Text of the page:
Ants may be on the rise thanks to global warming. Former lower elevation, warmth-loving species are literally moving up. That’s the conclusion of a new study of two species of ants found in the Appalachian mountains, which was published Thursday in Global Change Biology.
SUNY Buffalo State’s Robert Warren and his student Lacy Chick studied an area of northern Georgia where the average and high temperatures have remained about the same over the 38 year period covered by the study — but where the average low nighttime temperatures have increased from 1974 to 2012. The warmer nights allowed the lower elevation species, which is more susceptible to cold, to move up mountainsides into the higher elevation ant’s territory.
In 1974, the lower elevation species was nonexistent at heights of 3,000 feet. In 2012, it represented 20 percent of the ants.
The possible march of warmth-loving ants isn’t news to people in many areas of the southeast, where the invasive black and red fire ant species continue to expand their range. A US Department of Agriculture report said that the red imported fire ant species alone will have at least 20 percent more suitable habitat available in the United States by 2100. It also noted that the black fire ant species is capable of reaching higher elevations than the red species — opening up even more area to the miserable pests.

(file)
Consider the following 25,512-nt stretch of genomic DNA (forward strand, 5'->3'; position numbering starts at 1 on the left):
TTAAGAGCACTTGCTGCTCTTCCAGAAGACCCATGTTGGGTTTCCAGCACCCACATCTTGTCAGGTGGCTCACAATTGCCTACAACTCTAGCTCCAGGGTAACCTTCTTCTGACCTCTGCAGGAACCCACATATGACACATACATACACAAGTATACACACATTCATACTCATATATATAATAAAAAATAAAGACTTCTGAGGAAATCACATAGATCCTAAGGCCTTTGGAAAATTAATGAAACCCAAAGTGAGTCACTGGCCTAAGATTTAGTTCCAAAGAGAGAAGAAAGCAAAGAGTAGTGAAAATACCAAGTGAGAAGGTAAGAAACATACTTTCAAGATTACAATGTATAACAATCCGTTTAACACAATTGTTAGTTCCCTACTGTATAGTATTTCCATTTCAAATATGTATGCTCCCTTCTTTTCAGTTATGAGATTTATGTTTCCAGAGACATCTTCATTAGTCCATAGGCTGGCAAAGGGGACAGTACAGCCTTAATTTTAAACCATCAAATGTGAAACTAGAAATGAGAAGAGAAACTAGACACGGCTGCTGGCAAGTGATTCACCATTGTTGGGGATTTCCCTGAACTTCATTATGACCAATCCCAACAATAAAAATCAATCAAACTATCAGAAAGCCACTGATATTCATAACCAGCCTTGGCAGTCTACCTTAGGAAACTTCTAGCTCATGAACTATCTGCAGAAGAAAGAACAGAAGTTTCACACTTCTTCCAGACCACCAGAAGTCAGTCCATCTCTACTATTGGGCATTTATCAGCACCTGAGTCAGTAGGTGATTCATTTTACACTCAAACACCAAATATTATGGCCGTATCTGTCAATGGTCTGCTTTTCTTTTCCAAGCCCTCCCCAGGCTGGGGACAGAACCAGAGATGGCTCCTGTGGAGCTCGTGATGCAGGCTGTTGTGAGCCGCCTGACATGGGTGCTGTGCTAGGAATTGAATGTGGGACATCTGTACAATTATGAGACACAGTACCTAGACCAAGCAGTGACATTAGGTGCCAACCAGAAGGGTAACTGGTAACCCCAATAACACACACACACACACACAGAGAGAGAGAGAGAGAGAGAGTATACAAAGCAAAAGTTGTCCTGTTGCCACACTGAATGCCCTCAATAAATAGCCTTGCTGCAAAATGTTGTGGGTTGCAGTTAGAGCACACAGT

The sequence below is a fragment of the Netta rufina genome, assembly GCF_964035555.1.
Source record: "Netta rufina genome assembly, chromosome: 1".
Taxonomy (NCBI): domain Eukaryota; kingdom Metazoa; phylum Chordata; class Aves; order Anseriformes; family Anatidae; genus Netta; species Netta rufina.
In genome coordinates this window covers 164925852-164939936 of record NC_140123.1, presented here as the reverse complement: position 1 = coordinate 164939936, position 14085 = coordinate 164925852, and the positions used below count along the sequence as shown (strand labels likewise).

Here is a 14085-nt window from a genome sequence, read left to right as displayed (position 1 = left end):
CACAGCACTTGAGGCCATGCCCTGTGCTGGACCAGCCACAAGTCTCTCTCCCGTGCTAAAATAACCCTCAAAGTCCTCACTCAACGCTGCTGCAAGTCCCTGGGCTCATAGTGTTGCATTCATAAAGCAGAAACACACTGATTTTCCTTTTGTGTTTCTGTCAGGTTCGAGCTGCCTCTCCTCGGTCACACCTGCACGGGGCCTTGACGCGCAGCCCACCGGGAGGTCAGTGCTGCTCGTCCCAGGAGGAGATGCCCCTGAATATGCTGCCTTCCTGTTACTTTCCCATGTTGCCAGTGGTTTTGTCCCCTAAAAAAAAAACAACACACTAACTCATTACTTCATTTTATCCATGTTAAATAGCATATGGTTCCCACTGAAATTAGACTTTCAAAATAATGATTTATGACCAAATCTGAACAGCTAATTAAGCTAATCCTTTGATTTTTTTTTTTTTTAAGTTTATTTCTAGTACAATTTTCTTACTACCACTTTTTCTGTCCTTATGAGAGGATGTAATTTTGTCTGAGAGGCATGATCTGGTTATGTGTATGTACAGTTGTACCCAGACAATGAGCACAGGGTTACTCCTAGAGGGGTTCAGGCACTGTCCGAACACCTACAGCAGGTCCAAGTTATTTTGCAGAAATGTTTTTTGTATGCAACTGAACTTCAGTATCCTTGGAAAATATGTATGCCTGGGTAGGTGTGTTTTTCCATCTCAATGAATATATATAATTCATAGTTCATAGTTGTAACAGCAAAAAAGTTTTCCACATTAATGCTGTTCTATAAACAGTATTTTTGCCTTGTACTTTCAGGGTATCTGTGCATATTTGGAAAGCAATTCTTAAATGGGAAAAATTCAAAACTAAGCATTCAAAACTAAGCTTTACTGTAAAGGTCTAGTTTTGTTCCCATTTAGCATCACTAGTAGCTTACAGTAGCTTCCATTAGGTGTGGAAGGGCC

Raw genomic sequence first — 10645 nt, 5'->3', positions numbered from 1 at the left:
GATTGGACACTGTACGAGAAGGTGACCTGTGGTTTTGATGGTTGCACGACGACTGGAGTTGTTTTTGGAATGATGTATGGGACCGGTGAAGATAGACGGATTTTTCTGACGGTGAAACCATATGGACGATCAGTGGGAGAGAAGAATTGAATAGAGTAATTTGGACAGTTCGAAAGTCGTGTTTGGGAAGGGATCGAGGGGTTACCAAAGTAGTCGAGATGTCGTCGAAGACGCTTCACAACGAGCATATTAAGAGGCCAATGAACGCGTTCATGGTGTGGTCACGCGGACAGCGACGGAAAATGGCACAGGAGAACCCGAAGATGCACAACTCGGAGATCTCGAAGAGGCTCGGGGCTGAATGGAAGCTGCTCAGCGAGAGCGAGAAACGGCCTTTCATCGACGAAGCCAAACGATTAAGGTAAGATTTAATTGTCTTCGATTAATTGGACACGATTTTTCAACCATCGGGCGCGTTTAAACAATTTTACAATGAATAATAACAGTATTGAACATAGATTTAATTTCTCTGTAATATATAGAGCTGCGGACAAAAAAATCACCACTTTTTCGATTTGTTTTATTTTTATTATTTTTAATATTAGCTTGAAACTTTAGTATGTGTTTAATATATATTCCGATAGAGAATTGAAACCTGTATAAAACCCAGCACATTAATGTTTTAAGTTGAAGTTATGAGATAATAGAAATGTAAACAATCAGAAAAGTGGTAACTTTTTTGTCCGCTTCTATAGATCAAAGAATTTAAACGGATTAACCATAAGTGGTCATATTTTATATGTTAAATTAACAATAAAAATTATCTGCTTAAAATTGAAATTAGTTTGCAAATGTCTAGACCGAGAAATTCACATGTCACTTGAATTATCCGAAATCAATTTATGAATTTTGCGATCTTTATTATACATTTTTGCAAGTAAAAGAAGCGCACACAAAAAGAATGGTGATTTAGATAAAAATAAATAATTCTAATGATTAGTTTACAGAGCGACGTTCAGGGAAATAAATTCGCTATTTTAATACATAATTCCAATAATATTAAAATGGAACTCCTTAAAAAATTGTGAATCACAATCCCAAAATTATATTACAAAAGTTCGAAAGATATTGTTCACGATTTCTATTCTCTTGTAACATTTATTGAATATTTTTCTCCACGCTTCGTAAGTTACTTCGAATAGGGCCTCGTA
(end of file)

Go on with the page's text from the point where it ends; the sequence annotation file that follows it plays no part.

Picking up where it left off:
And don’t think it can’t happen. There’s fossil evidence that giant ants have marched into America before. In 2011, paleontologist Bruce Archibald was examining fossils at the Denver Museum of Nature and Science when he realized that the gigantic two inch long fossil ant he was studying had to be related to similar giant ants known from Germany.
Although it isn’t entirely clear which way the ants marched (from Europe into America or vice versa), Archibald said that the huge, warmth-loving species must have taken advantage of natural global warming that occurred about 50 million years ago.
While the overheating climate may slow down human workers, it may be just the kick in the pants that some ant species need to start marching onward and upward.
And if you’re not worried yet, it’s because you’re the last person in America to see this time-lapse video of a gecko being consumed by fire ants:
[army ant photo courtesy Geoff Gallice and Wikipedia Commons]